Situated beautifully at the intersection of Michael Pollan, Ruth Reichl, and Barbara Kingsolver, Heirloom is an inspiring, elegiac, and gorgeously written memoir about rediscovering an older and still vital way of life.
Fourteen years ago, Tim Stark was living in Brooklyn, working days as a management consultant, and writing unpublished short stories by night. One evening, chancing upon a Dumpster full of discarded lumber, he carried the lumber home and built a germination rack for thousands of heirloom tomato seedlings. His crop soon outgrew the brownstone in which it had sprouted, forcing him to cart the seedlings to his family’s farm in Pennsylvania, where they were transplanted into the ground by hand. When favorable weather brought in a bumper crop, Tim hauled his unusual tomatoes to New York City’s Union Square Greenmarket, at a time when the tomato was unanimously red. The rest is history. Today, Eckerton Hill Farm does a booming trade in heirloom tomatoes and obscure chile peppers. Tim’s tomatoes are featured on the menus of New York City’s most demanding chefs and have even made the cover of Gourmet magazine.
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|Title of History eBook: Heirloom|
|Release Date: 07-15-2008|
|Allowed Countries (hover)|
|Publisher: Crown Publishing Group|
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A Farm Grows in Brooklyn
An unsustainable writer’s life–hunkered down at a desk on the top floor of a Brooklyn brownstone–proved to be the soil in which the farmer within me took root. Out in the street one wintry March evening, pacing and frothing over poverty, injustice, and those politely worded impersonal rejection letters quarterlies dispense the way banks hand out toasters, I came upon a trash bin loaded with basement scraps: water pipes, furring strips, two- by- fours studded with nails that could be straightened out and reused. From these scraps, I saw in a flash of insight, I could construct a seed germination rack. In the gardening catalogs, a deluxe seed starting kit, complete with full- spectrum light and soil heating mats, cost about eight hundred dollars. Which I didn’t have.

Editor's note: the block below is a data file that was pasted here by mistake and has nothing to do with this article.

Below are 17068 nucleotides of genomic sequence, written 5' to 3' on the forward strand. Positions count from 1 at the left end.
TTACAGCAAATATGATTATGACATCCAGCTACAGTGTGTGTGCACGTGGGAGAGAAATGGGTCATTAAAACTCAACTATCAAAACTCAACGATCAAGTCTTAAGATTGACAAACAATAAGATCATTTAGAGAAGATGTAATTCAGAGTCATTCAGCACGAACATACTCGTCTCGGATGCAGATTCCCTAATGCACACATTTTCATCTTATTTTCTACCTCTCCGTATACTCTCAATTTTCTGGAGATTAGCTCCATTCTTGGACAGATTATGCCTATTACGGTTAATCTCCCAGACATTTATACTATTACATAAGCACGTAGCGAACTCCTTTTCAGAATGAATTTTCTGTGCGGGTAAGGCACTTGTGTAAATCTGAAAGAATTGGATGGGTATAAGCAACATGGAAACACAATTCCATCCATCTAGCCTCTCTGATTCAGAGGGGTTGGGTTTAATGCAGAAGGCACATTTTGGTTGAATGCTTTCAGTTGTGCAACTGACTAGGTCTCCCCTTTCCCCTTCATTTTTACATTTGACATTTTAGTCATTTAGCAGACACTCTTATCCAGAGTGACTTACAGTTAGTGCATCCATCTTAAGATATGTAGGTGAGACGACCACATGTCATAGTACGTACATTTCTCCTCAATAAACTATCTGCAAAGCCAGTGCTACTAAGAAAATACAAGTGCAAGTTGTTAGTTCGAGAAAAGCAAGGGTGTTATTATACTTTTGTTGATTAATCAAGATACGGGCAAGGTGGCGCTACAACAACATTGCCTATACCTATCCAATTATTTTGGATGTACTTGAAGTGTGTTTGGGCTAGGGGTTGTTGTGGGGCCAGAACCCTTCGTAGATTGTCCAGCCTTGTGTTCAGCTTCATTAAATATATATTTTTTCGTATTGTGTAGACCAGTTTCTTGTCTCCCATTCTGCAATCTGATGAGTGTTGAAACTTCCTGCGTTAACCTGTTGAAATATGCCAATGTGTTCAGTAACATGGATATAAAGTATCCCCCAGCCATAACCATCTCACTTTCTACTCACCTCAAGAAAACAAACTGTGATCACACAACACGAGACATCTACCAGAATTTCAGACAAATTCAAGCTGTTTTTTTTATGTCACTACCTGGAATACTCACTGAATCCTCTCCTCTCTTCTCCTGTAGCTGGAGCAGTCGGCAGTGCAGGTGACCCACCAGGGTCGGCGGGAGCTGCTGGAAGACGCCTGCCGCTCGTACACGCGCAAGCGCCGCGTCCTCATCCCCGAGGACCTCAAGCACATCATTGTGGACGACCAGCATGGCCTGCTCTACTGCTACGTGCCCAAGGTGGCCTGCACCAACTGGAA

What I did possess–or so I fancied–was a farmer’s resourcefulness. Four years earlier, I had started a vegetable garden on the land I had grown up on in Pennsylvania. Road trips in a battered Toyota pickup kept me and my landlord seasonally flush in tomatoes and pesto. I had never given serious thought, until this moment, to expanding into a truck patch. It was an idea so impractical it bordered on fantasy. Most everything I planted–peas, lettuce, carrots, beans, sweet potatoes, beets–got chewed down to nubs by deer and groundhogs. Whether these fur- bearing gourmands were susceptible to primitive superstitions about nightshades, I don’t know, but come August, you’d look at my garden and think the only thing I’d planted was tomatoes. The vines strafed the basil and thyme, shaded the sun- loving peppers, and strangle